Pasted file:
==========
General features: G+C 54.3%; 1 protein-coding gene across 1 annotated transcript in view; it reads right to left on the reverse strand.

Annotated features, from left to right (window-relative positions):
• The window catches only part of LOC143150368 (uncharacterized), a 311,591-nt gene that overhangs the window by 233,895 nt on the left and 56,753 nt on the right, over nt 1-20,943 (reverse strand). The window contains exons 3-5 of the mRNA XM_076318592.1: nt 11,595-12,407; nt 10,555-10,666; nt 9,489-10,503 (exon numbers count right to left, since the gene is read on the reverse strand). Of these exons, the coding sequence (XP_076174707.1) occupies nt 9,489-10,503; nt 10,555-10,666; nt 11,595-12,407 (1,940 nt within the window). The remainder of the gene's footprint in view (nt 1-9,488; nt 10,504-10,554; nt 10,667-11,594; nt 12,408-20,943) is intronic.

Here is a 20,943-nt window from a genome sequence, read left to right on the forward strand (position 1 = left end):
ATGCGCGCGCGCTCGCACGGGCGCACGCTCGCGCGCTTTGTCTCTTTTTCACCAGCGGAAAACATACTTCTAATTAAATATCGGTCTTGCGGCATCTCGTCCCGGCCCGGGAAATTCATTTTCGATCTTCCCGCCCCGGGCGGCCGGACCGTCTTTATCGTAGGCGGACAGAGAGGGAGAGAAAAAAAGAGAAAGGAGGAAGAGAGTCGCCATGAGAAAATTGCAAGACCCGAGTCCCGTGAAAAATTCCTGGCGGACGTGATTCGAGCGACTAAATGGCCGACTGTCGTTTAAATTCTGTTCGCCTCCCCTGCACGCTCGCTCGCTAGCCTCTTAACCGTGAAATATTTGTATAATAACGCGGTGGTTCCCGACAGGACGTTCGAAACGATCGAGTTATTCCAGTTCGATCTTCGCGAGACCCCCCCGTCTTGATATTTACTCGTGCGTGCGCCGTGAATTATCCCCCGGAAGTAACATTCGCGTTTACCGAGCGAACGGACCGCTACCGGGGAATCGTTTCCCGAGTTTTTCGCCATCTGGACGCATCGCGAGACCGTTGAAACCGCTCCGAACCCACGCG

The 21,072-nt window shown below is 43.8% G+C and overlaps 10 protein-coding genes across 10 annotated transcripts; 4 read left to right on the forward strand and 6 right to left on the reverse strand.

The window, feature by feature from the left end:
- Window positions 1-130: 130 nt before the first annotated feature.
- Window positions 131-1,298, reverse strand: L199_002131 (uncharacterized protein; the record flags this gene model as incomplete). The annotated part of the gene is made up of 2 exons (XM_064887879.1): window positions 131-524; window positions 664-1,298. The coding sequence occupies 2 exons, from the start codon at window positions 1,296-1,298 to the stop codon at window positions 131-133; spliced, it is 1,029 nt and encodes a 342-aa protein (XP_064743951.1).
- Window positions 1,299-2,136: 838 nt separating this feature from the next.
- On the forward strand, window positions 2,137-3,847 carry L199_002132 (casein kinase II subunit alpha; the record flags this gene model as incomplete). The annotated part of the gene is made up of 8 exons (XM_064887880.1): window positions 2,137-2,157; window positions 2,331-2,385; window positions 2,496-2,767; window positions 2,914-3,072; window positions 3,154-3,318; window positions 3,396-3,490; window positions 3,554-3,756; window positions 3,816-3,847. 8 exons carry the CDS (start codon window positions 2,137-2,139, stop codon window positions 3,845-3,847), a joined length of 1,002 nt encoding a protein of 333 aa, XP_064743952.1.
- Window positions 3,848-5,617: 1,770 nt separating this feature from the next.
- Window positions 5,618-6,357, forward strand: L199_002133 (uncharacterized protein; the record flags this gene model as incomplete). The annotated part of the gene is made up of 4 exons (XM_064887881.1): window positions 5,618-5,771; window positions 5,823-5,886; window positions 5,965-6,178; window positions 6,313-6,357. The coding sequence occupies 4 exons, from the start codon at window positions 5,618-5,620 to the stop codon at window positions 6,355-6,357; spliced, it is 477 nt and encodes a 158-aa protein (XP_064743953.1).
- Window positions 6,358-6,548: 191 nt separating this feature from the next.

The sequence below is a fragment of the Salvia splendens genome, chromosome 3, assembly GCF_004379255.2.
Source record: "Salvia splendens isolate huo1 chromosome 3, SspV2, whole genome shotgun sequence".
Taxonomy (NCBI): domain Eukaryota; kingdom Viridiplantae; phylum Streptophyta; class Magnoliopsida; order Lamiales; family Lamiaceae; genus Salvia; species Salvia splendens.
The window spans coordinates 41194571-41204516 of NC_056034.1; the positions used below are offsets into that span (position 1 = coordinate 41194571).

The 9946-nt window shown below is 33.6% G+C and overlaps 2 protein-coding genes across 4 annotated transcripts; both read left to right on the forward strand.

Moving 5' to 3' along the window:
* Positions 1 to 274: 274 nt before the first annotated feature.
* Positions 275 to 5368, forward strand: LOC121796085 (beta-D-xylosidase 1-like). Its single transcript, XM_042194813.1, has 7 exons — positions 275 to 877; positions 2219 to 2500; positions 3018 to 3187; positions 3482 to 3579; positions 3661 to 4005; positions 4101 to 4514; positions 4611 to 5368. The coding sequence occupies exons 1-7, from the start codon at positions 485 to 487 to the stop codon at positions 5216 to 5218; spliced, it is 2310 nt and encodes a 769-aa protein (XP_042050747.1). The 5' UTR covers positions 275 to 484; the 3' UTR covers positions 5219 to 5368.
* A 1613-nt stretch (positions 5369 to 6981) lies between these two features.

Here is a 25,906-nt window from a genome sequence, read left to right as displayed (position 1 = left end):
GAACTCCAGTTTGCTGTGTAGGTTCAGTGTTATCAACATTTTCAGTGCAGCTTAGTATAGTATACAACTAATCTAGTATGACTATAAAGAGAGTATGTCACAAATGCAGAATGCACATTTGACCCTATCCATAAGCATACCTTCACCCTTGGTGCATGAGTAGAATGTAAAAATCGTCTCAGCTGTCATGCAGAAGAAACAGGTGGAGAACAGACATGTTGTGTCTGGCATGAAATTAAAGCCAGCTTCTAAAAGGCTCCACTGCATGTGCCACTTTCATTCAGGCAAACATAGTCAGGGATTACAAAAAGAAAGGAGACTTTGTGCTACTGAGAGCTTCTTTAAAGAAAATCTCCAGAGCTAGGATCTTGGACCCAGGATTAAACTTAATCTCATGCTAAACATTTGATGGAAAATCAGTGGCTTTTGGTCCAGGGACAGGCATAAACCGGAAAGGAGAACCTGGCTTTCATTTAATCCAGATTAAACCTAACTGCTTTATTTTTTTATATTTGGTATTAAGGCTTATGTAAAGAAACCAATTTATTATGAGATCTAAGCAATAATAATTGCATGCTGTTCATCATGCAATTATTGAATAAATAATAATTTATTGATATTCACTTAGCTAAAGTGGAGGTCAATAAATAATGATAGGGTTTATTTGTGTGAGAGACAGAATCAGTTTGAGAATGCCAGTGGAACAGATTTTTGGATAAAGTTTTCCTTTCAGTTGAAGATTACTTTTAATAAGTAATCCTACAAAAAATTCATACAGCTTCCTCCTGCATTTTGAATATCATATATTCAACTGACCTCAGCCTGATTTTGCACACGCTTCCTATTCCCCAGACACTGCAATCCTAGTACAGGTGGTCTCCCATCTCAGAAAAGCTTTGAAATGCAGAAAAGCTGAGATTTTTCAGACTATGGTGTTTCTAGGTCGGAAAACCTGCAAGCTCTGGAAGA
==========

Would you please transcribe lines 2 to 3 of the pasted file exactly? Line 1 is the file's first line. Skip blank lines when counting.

Annotated features, from left to right (window-relative positions):
• The window catches only part of LOC143150368 (uncharacterized), a 311,591-nt gene that overhangs the window by 233,895 nt on the left and 56,753 nt on the right, over nt 1-20,943 (reverse strand). The window contains exons 3-5 of the mRNA XM_076318592.1: nt 11,595-12,407; nt 10,555-10,666; nt 9,489-10,503 (exon numbers count right to left, since the gene is read on the reverse strand). Of these exons, the coding sequence (XP_076174707.1) occupies nt 9,489-10,503; nt 10,555-10,666; nt 11,595-12,407 (1,940 nt within the window). The remainder of the gene's footprint in view (nt 1-9,488; nt 10,504-10,554; nt 10,667-11,594; nt 12,408-20,943) is intronic.